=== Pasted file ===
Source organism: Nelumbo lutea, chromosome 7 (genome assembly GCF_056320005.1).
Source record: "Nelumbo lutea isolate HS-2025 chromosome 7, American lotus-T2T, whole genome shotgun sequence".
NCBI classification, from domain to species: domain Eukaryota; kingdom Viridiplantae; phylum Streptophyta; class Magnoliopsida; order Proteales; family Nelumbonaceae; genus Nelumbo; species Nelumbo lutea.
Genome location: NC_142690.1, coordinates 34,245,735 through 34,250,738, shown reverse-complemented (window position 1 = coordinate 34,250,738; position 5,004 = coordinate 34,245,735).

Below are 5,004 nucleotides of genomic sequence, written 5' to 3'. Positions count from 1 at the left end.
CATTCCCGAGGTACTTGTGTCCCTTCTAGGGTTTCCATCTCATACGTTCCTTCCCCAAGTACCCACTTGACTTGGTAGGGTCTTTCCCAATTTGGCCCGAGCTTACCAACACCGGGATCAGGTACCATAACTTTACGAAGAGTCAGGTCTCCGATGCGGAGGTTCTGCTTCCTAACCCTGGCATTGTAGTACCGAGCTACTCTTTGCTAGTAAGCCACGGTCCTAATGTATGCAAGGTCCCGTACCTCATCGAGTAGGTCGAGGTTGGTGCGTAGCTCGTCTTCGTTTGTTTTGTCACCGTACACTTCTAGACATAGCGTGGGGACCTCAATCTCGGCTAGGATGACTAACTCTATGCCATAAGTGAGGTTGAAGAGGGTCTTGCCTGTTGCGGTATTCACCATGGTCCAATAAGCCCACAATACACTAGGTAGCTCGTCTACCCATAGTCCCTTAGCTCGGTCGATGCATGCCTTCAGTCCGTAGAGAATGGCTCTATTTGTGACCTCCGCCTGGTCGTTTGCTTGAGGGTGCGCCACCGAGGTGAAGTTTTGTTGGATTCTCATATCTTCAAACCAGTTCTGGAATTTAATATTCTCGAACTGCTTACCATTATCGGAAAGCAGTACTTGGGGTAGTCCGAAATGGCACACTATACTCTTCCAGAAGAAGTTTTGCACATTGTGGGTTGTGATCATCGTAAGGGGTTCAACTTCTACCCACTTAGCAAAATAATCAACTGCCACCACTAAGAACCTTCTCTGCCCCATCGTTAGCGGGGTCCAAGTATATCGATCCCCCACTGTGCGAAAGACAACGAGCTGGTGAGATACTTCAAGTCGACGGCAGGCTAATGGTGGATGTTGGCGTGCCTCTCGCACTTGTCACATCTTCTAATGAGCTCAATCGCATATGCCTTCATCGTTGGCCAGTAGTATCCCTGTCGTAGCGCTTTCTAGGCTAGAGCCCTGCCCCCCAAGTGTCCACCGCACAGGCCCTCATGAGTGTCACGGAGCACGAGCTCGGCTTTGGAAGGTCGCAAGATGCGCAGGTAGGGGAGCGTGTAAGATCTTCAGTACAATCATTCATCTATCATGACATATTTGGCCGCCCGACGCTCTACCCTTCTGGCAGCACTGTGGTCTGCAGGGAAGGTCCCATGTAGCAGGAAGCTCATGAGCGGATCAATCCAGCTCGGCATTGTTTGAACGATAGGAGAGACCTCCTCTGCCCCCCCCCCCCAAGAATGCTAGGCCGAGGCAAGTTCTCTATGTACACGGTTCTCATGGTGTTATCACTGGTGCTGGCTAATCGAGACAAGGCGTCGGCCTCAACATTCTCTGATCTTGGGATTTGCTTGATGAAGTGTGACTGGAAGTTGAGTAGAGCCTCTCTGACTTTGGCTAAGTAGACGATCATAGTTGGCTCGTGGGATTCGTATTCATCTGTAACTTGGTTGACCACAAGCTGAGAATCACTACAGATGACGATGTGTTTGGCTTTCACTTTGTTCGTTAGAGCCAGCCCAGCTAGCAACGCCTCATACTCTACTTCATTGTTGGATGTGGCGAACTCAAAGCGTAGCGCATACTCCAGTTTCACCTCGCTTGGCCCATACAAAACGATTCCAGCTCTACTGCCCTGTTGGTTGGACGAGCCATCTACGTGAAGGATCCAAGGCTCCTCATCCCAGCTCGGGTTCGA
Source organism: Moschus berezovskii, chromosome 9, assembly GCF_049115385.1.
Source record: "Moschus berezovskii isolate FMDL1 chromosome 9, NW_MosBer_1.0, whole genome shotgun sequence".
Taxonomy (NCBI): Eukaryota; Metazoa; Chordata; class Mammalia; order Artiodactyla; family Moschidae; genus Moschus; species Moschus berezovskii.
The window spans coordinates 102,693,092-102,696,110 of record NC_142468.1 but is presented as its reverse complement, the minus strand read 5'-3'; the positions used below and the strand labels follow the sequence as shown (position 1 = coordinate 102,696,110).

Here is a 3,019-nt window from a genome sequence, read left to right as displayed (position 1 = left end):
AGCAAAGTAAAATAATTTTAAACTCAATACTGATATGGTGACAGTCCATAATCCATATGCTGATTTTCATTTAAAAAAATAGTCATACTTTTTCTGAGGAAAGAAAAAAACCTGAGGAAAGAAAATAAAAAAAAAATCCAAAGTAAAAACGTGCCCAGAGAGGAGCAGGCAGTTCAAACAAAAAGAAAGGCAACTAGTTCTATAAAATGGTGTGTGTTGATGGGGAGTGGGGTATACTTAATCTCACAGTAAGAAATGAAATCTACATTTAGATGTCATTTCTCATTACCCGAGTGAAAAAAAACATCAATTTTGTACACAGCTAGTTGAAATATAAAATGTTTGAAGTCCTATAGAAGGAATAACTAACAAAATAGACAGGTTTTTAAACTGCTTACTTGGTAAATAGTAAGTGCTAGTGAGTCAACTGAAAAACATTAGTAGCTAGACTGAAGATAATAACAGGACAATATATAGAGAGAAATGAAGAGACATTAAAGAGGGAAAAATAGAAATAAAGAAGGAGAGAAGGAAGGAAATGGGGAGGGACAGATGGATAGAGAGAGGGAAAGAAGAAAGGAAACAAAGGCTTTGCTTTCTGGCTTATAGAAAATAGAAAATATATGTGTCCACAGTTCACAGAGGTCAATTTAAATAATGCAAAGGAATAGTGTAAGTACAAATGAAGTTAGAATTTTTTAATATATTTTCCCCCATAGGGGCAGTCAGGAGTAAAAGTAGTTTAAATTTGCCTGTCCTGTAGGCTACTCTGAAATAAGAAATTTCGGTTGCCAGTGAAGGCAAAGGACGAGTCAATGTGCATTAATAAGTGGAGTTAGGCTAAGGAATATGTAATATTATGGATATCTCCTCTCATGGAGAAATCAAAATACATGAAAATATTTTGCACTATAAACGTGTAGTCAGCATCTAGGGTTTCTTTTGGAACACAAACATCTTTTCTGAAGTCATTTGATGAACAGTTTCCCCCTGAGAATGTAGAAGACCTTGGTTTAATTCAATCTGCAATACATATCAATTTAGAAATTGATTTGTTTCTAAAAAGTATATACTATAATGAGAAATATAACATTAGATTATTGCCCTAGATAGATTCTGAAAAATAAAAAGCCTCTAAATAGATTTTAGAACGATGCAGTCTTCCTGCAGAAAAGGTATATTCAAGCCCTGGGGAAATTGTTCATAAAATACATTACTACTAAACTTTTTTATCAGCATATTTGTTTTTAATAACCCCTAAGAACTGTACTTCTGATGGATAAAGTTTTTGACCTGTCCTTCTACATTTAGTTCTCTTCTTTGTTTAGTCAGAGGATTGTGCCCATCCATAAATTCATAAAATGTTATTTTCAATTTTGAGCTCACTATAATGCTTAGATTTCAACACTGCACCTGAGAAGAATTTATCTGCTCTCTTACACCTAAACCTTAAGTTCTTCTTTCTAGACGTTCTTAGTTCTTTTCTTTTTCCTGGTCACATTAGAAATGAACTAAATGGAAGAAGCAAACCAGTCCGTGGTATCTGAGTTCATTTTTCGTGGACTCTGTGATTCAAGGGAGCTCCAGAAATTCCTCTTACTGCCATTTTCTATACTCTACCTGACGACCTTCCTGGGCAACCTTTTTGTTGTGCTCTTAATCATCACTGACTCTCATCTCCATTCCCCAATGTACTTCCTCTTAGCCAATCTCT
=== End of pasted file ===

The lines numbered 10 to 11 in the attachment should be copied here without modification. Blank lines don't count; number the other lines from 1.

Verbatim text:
The window spans coordinates 102,693,092-102,696,110 of record NC_142468.1 but is presented as its reverse complement, the minus strand read 5'-3'; the positions used below and the strand labels follow the sequence as shown (position 1 = coordinate 102,696,110).

Here is a 3,019-nt window from a genome sequence, read left to right as displayed (position 1 = left end):